This chapter goes into the minds of 28 currently active carjackers in the St. Louis, Missouri area. What these three authors want to find out is the motivation behind these crimes. Spontaneity, hedonism, the ostentatious display of wealth, and the maintenance of honor are the main points of the reasons why carjackers steal cars. (pg 308, pg 2) They explain that a characteristic of street culture is to show off by buying things of status such as a fancy haircut, nice shoes, clothes, jewelry, etc. Some of the carjackers explained that when they run out of money they will steal a person’s belongings along with their car to get back their “social status” of looking good. Opportunity is the all important word that dominates carjacking more than it does most other street crimes, because the targets of such offenses are uniquely mobile. A car will present itself, and is gone in a matter of seconds, so there can be no room for hesitation. (pg 308, p3) One of the chapters labeled “punishing affronts” explains a true story of one of the carjackers. Its start off of the carjacker casually walking home by himself, when suddenly, a car drives by. The driver drives extra slow, blares the music and even gives the guy walking a dirty look. The guy feels like he must steal his car, and does steal it successfully. Even a wrong look given to another on the street is grounds for you to get your car stolen. The look is stab at their status and some just will not have that and instant retaliation is a must. The carjackers that were interviewed said that stealing a car is a thrill ride. To be in dangerous situations where anything can happen gives them excitement. Crime, in this view, is a dance with danger and the “rush” comes from facing adversarial circumstances and overcoming them through sheer for of will. (pg310, p2) The carjackers said they do not think about being arrested when committing their crime. Stealing a car only takes a couple of seconds, and if they do not...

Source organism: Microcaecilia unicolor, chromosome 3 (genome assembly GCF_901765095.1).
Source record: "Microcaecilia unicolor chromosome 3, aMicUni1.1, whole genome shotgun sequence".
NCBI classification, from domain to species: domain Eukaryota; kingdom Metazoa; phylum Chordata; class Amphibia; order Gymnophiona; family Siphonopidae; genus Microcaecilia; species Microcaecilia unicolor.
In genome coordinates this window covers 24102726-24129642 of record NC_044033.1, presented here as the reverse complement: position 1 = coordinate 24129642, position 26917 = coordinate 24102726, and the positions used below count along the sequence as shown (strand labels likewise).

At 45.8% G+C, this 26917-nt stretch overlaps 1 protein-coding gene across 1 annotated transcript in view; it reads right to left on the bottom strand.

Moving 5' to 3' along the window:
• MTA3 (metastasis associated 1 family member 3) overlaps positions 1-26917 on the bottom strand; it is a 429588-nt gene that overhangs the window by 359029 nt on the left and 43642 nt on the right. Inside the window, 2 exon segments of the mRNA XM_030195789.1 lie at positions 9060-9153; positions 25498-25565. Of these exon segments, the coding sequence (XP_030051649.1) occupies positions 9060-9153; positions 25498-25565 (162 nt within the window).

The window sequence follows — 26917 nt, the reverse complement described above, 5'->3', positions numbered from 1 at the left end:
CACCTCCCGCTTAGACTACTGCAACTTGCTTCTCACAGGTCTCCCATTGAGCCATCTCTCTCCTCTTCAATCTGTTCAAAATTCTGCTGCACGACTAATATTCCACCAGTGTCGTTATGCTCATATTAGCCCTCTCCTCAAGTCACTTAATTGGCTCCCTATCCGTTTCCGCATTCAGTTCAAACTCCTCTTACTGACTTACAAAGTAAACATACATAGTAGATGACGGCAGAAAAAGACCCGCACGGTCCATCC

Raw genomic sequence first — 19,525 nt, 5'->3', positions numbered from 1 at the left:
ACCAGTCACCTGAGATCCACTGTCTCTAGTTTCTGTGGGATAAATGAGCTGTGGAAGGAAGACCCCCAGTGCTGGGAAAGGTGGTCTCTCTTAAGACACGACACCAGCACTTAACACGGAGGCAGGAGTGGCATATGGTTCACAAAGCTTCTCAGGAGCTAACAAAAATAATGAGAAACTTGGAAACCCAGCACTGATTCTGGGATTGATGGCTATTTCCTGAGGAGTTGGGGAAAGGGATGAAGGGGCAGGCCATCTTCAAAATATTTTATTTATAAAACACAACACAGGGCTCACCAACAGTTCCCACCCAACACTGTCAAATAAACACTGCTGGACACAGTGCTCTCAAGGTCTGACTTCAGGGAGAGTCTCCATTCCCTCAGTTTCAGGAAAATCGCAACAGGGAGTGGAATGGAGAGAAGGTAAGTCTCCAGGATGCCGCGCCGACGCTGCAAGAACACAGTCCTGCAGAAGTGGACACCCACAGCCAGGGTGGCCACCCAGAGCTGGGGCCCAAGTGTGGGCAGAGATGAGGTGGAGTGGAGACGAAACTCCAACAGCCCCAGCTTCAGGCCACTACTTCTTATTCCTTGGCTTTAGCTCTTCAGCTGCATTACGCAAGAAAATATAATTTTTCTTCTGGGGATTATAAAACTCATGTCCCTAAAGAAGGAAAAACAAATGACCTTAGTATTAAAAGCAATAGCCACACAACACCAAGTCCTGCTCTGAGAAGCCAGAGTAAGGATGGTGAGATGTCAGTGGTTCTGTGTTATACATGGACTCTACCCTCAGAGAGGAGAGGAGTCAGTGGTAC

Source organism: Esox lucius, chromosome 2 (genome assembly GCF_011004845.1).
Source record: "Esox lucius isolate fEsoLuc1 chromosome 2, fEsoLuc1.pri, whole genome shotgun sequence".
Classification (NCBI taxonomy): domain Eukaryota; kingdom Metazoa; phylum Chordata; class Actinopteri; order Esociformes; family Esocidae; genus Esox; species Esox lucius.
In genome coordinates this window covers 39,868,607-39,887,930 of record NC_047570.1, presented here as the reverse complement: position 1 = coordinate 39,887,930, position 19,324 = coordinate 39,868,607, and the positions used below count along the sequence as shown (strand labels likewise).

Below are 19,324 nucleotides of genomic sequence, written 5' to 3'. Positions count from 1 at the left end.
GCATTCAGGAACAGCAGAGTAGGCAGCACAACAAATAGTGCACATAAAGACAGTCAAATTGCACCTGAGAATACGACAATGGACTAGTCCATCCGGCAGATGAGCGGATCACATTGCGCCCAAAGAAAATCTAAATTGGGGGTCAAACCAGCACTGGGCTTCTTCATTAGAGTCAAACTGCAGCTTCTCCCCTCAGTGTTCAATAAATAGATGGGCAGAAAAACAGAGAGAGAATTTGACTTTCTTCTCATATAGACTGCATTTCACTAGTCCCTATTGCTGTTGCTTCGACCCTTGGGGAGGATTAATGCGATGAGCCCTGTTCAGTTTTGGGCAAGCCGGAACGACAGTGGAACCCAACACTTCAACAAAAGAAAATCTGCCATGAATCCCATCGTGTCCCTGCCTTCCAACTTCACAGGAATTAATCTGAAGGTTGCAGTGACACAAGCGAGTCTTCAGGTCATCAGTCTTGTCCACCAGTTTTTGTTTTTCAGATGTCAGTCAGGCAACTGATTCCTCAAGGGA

References: Jacobs, B., Topalli, V., & Wright, R. (2010). The Immediate Experiences of Carjacking. In A. Thio, T. Calhoun, & A. Conyers, Readings in Deviant Behavior (pp. 308-311). Boston: Pearson Education Inc.
Class notes from Part 3 Constructionist Theories, Social Deviance
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